(This article belongs to the Special Issue Precision Agriculture)
Figures

Figure 1

Open AccessArticle
Winter Wheat Grain Quality, Zinc and Iron Concentration Affected by a Combined Foliar Spray of Zinc and Iron Fertilizers
Agronomy 2019, 9(5), 250; https://doi.org/10.3390/agronomy9050250
Received: 19 April 2019 / Revised: 11 May 2019 / Accepted: 15 May 2019 / Published: 20 May 2019
Viewed by 136 | PDF Full-text (1222 KB) | HTML Full-text | XML Full-text | Supplementary Files
Abstract
Wheat (Triticum aestivum L.) is one of the main foods globally. Nutrition problems associated with Zinc and Iron deficiency affect more than two billion individuals. Biofortification is a strategy believed to be sustainable, economical and easily implemented. This study evaluated the effect [...] Read more.
Wheat (Triticum aestivum L.) is one of the main foods globally. Nutrition problems associated with Zinc and Iron deficiency affect more than two billion individuals. Biofortification is a strategy believed to be sustainable, economical and easily implemented. This study evaluated the effect of combined Zn and Fe applied as foliar fertilizer to winter wheat on grain yield, quality, Zn and Fe concentration in the grains. Results showed that treatments containing high Fe increased the yield. Grain crude fat content remained unaffected. Crude fiber was enhanced up to three-fold by 60% Zn + 40% Fe5.5 (5.5 kg ha−1 of 60% Zn + 40% Fe). Moreover, 80% Zn + 20% Fe5.5 (5.5 kg ha−1 of 80% Zn + 20% Fe) was the best combination for increasing crude protein. Zinc applied alone enhanced Zn concentration in grain. In addition, Fe was slightly improved by an application of Zn and Fe in the first year, but a greater increase was observed in the second year, where 100% Fe13 (13 kg ha−1 of 100% Fe) was the best in improving Fe in grain. Foliar application of Zn and Fe is a practical approach to increase Zn and Fe concentration, and to improve the quality of wheat grains. Full article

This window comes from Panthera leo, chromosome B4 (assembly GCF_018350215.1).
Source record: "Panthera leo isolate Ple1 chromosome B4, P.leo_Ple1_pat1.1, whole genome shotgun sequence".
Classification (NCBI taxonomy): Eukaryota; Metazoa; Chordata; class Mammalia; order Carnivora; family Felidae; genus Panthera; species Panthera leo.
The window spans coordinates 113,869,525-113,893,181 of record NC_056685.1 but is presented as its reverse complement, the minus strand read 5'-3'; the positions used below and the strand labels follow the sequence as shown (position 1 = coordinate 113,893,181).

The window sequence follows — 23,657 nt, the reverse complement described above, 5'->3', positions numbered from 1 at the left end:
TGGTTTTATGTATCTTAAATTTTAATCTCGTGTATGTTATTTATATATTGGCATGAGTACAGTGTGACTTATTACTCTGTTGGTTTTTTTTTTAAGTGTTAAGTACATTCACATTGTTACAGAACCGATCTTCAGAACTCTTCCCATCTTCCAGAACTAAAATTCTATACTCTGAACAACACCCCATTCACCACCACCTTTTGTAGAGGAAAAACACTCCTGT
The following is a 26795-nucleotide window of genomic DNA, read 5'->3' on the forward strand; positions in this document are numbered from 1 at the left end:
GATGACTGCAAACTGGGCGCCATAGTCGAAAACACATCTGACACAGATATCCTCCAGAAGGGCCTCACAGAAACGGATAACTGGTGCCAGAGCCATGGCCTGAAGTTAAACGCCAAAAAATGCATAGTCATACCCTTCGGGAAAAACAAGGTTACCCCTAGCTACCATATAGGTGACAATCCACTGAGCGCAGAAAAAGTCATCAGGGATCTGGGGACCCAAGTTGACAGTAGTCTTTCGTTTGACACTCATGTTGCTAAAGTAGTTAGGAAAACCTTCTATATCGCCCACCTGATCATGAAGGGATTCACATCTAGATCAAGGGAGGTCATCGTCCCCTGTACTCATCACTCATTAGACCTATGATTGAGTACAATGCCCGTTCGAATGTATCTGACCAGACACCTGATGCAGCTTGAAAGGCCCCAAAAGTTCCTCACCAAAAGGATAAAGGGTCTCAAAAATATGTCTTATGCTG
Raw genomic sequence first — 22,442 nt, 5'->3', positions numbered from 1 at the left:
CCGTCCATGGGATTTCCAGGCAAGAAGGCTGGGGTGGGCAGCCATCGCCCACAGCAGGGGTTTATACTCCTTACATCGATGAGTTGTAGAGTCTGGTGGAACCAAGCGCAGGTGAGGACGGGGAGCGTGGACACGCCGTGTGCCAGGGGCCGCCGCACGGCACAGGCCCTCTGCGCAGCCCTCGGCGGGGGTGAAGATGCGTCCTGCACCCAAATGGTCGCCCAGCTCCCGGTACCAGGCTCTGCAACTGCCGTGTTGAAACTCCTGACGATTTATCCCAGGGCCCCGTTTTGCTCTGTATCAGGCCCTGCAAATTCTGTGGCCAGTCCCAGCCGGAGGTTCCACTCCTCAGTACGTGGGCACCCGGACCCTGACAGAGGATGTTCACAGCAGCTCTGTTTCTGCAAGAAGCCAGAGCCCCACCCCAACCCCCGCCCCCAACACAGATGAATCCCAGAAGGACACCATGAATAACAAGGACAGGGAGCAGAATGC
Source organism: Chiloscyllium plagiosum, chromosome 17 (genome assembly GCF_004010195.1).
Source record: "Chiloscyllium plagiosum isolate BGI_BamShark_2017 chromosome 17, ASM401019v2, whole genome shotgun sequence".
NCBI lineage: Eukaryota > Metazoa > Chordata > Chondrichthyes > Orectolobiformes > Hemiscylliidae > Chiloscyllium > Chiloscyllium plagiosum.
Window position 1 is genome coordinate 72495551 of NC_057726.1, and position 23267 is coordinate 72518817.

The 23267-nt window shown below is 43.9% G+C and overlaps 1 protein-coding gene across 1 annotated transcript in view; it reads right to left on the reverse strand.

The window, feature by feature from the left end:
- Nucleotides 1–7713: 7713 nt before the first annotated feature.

(This article belongs to the Special Issue Biofortification of Crops)
Figures

Figure 1

Open AccessArticle
Biostimulant Application with a Tropical Plant Extract Enhances Corchorus olitorius Adaptation to Sub-Optimal Nutrient Regimens by Improving Physiological Parameters